As an exercise, go to a … supermarket and buy $10 of groceries. Didn’t get much? To make a difference you need to get out there amongst real people at street level—if you dare. But can you leave the glass bubble of your fellow academics?
Others returned surveys that were filled in with obviously false information, and several completed the surveys but did not provide their names or addresses. Several respondents provided critiques of the survey, commenting on questions that could have been asked, but were not; and some respondents explained why they did not answer some questions. For example, one man wrote ‘I will tell you everything except what I earn’. These kinds of responses could be ignored as irrelevant or invalid, but I think they indicate a resistance, a refusal to comply and an expression of anger. What is interesting is that this resistance was directed to the researchers, even though the comments suggest a broader sense of frustration about their circumstances.
Respondents also included notes and requests for assistance, in part this may be due to a misunderstanding about the nature of the research, but it also may be an indication of real need, even if these requests were couched in apologetic or joking language. For example, one man asked for furniture, ‘modern appliances, modern curtains’ and added ‘only if available. I hope I am not being greedy!’. Another respondent requested work related items but in a joking manner—as if he did not expect such assistance:
I wouldn’t mind some more Hi-Vis safety vests — Size 3XXXL as its starting to warm up please. A wide brimmed hat would also be appreciated. Maybe some fly repellent would be most appreciated too, as it is forecast to be 37 degrees on Monday — please — do your best. Maybe some knee supports for my left knee. THANK YOU!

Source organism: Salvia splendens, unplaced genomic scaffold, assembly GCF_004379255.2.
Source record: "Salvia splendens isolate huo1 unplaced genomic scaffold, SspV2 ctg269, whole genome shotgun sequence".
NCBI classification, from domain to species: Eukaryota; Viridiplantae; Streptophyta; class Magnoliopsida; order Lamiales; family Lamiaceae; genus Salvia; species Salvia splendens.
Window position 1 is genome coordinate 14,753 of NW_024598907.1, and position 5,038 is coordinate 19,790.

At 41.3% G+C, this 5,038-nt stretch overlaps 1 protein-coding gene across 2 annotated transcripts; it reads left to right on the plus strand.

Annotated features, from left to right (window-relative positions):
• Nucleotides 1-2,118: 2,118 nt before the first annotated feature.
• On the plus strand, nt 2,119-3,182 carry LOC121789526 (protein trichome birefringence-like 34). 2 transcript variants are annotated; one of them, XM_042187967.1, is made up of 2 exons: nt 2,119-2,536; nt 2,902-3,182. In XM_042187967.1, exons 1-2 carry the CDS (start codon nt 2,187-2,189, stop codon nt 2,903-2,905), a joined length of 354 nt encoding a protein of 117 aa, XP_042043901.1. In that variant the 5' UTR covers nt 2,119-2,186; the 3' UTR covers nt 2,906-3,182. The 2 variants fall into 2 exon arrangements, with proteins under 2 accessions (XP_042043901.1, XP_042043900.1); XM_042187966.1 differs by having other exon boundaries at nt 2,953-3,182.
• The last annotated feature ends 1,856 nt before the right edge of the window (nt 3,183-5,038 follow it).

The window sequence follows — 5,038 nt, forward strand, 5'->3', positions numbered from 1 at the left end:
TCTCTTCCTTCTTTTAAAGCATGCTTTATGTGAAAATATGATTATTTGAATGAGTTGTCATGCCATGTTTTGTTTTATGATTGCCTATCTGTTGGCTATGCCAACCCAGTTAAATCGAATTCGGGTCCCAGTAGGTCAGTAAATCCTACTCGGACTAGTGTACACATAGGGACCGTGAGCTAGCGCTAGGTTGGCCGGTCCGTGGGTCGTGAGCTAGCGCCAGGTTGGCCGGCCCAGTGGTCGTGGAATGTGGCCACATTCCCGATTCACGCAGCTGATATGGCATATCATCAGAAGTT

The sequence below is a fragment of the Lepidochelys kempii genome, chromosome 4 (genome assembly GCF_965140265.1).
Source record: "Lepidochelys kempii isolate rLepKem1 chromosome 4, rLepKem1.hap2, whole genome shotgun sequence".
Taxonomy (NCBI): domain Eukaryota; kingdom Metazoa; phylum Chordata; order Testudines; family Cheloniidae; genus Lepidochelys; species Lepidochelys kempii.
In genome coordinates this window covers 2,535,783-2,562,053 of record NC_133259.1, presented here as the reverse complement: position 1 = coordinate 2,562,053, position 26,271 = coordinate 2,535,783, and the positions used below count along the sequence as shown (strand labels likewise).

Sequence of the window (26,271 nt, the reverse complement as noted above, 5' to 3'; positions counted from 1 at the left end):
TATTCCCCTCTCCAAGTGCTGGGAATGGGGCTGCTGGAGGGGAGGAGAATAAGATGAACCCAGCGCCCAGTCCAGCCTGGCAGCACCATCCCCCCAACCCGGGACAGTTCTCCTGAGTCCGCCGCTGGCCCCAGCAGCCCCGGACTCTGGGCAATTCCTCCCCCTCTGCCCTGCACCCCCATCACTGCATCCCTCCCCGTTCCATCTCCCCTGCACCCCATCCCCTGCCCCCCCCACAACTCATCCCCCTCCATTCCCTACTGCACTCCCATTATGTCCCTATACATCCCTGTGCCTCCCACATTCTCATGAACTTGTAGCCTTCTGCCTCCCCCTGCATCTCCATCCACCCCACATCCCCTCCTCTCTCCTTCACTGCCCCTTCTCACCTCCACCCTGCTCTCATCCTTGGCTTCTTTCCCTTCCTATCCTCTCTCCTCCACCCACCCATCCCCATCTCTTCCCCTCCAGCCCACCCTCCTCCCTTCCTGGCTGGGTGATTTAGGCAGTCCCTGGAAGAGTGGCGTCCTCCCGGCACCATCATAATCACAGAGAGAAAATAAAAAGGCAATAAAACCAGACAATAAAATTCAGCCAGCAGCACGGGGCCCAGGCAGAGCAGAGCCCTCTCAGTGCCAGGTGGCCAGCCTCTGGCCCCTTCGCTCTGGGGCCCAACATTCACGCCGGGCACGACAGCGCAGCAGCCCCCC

These kinds of remarks reveal the respondents’ assessment of the researchers. We may be out of touch, but as a charitable organisation, we may also be a source of practical assistance.
On the other hand, several respondents provided details about why they had completed the surveys, for example one man said ‘I am responding to your research forms because I think it is important for society records and [to] further conditions for people in my situation’. These kinds of responses suggest that the survey was seen as a vehicle by which they could make their voices heard. Many respondents wrote lengthy explanations of their situations. Some asserted their competence and explained how they were different from others in similar circumstances. For example, one respondent added a note to the question about training to assert ‘I am in a position to assist others (employees) in these areas organising and running training’. Others explained their circumstances as a way of resisting assumed categorisation. For example, one young man who had had four jobs in the past twelve months asserted his identity as a taxpayer who had a right to receive unemployment payments: ‘I’m not a bludger and I pay taxes and don’t feel I shouldn’t’. Another respondent attached a neatly typed letter including his critique and analysis of the employment services system. He explained:
I am not attacking Job Network, but expressing my feeling, I never heard of anyone getting job with the help of job network and they are pretending to be doing anything that can even put Centrelink payment in jeopardy. I don’t like talking about Job Network because they are working because of me/ job seekers. And if they get us job, what is going to be their work next? This is what they are think and trying to delay/waste my times attending unsuccessful appointments.
From his perspective, the employment services system had a vested interest in his continuing unemployment. He may have misdiagnosed the reasons for his continuing unemployment, but his comments do highlight the interrelationships of jobseekers and those that are contracted to assist them.